Dubai: The World Trade Organisation on Tuesday dropped five charges filed by Qatar against Saudi Arabia, considering them as baseless allegations.
The WTO dispute settlement panel dropped the charges after examining all the documents provided by the Kingdom about Qatar’s policies that rebuffed its proofless claims.
‘The WTO arbitrators did not accept Qatar’s view as Saudi Arabia severed its ties with Qatar due to its interference in internal affairs of other countries,' WTO said in a statement.
The organisation also said that the Kingdom boycott its ties with Qatar because of Doha’s link to terrorism, refusing to halt its support for terrorism, as well as dishonour of agreements.
“Saudi Arabia had to take measures against Qatar in order to safeguard its security, and hence its position toward Doha is justified to protect its security interests,” WTO added.
Saudi permanent representative at WTO in Geneva said: “The real dispute with Qatar is related to GCC’s security interests.”
He revealed that the real dispute before the WTO Dispute Settlement Body is related to the Kingdom’s security interests and not related to the WTO obligations.
“We will continue our efforts to overcome terrorist threats. The WTO panel realised our rights and refused Qatar’s claims that Saudi Arabia supports piracy of broadcasts, “the representative said, rebuffing Qatar’s accusation that the Kingdom pirated its beIN broadcasts.
He underlined the Kingdom’s strong record of intellectual property protection.
The Kingdom published an executive summary of the case filed by Qatar against the Kingdom on issues relating to intellectual property rights.
The representative stressed that the real dispute behind this false intellectual property issue is of diplomatic, political and security crisis among the GCC states, comprising Saudi Arabia, the UAE, Bahrain, Kuwait, Oman and Qatar, as well as other countries in the region, emanating from the complaining party’s support of terrorism and the promotion of extremism.
“Qatar’s actions violate its international obligations, including its obligations under the Riyadh Agreement,” he said, noting that the Kingdom has had no diplomatic or consular relations with Qatar because the Saudi government concluded that any direct or indirect interaction with Qatar would harm the country’s essential security interests.
In summary, the Saudi representative said the Kingdom has limited its engagement in this dispute to submitting arguments on the application of Security Exceptions under Article 73 of the WTO Agreement on Trade-Related Aspects of Intellectual Property Rights (TRIPS Agreement), and providing the panel with information regarding its bona fide invocation of the Security Exceptions.
It stated that the complaining party’s intention to use WTO proceedings is to create a sort of false impression among the international community, including third party participants in this dispute that the complaining party and Saudi Arabia deal with each other on cordial terms. Nothing could be further from the truth. Saudi Arabia will not interact with the complaining party until it conforms to international norms prohibiting state support for terrorism and rejects extremism, as it agreed to under the Riyadh Agreements.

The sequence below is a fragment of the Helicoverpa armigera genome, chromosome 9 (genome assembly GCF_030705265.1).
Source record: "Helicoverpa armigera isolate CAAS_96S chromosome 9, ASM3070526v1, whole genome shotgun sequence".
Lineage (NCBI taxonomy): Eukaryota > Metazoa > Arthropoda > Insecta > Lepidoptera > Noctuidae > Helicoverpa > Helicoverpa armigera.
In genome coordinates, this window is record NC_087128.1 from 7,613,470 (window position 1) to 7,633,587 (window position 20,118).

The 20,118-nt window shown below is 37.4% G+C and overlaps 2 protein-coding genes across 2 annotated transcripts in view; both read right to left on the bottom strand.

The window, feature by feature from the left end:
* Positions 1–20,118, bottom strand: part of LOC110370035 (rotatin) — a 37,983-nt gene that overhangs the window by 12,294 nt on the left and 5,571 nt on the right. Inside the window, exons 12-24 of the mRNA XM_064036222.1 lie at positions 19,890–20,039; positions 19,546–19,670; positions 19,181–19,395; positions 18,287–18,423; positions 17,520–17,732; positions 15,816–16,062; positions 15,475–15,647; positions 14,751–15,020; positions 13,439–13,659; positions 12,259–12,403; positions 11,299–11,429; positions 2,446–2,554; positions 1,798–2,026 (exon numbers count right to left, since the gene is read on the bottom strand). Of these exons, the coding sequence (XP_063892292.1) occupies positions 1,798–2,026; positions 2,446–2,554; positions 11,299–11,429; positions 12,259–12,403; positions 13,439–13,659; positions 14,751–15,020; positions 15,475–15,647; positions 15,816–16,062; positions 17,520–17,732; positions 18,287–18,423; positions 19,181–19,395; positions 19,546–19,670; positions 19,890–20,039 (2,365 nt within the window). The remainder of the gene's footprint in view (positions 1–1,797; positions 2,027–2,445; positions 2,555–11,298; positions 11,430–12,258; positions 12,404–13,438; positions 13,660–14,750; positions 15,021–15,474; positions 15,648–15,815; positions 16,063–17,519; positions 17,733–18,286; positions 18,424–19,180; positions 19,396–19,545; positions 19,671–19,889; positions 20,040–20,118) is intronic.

The mission noted that based on Saudi Arabia’s approach to protecting its essential security interests, it has avoided all direct or indirect interaction with the complaining party throughout these proceedings. It stated that the Kingdom profoundly regrets that a geopolitical confrontation with terrorism and extremism is unfolding before the panel in the guise of a dispute about WTO rules.
The mission pointed out that Saudi Arabia has proven an emergency situation in international relations resulting from the complaining party’s support for terrorism and extremism. In particular, the complaining party, as a signatory of the Riyadh agreements and the mechanism for implementing the Riyadh agreements known as the Implementation Mechanism, agreed that the Riyadh agreements are the basis for maintaining the security and stability of the GCC states against the impact of terrorism and extremism.
The actions of the complaining party violate its international obligations, including under the “Riyadh Agreements that were entered into by the GCC Countries between 2013 and 2014 in a collective effort to address the dangers of terrorism and extremism based on a common definition and approach to protecting shared essential security interests.
Between November 2014 and June 2017 and thereafter, Qatar continued to act against the essential security interests of Saudi Arabia and other countries in the region, in violation of the explicit terms of the Riyadh Agreements, he said.
As recent revelations continue to show, the acts of the complaining party continue to pose serious threats to the region and to the global community agreements by engaging in acts, interfering in the internal affairs of other countries, harboring individuals and extremist organizations classified as terrorists, supporting terrorist groups and granting them media platforms, and engaging in activities that threaten the security and stability of the Gulf states, he added.